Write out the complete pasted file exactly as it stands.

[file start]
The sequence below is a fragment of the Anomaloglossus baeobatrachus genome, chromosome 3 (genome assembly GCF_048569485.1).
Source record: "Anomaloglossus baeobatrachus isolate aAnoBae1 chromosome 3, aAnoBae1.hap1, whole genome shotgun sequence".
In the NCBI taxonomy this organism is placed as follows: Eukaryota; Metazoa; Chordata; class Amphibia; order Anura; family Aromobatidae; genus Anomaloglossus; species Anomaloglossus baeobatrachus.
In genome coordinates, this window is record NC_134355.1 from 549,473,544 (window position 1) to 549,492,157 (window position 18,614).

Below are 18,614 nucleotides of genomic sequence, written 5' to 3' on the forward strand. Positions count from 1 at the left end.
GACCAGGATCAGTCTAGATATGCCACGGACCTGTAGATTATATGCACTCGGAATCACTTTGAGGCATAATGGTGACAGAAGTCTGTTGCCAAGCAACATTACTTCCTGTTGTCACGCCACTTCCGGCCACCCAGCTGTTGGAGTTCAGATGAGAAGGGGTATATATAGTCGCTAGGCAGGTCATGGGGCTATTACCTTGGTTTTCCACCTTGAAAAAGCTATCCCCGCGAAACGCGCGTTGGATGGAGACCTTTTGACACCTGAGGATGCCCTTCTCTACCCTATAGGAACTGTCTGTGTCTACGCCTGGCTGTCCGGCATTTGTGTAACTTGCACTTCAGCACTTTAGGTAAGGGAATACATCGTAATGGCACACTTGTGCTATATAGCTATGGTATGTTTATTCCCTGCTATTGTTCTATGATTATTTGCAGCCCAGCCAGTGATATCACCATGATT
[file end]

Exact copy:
The sequence below is a fragment of the Anomaloglossus baeobatrachus genome, chromosome 3 (genome assembly GCF_048569485.1).
Source record: "Anomaloglossus baeobatrachus isolate aAnoBae1 chromosome 3, aAnoBae1.hap1, whole genome shotgun sequence".
In the NCBI taxonomy this organism is placed as follows: Eukaryota; Metazoa; Chordata; class Amphibia; order Anura; family Aromobatidae; genus Anomaloglossus; species Anomaloglossus baeobatrachus.
In genome coordinates, this window is record NC_134355.1 from 549,473,544 (window position 1) to 549,492,157 (window position 18,614).

Below are 18,614 nucleotides of genomic sequence, written 5' to 3' on the forward strand. Positions count from 1 at the left end.
GACCAGGATCAGTCTAGATATGCCACGGACCTGTAGATTATATGCACTCGGAATCACTTTGAGGCATAATGGTGACAGAAGTCTGTTGCCAAGCAACATTACTTCCTGTTGTCACGCCACTTCCGGCCACCCAGCTGTTGGAGTTCAGATGAGAAGGGGTATATATAGTCGCTAGGCAGGTCATGGGGCTATTACCTTGGTTTTCCACCTTGAAAAAGCTATCCCCGCGAAACGCGCGTTGGATGGAGACCTTTTGACACCTGAGGATGCCCTTCTCTACCCTATAGGAACTGTCTGTGTCTACGCCTGGCTGTCCGGCATTTGTGTAACTTGCACTTCAGCACTTTAGGTAAGGGAATACATCGTAATGGCACACTTGTGCTATATAGCTATGGTATGTTTATTCCCTGCTATTGTTCTATGATTATTTGCAGCCCAGCCAGTGATATCACCATGATT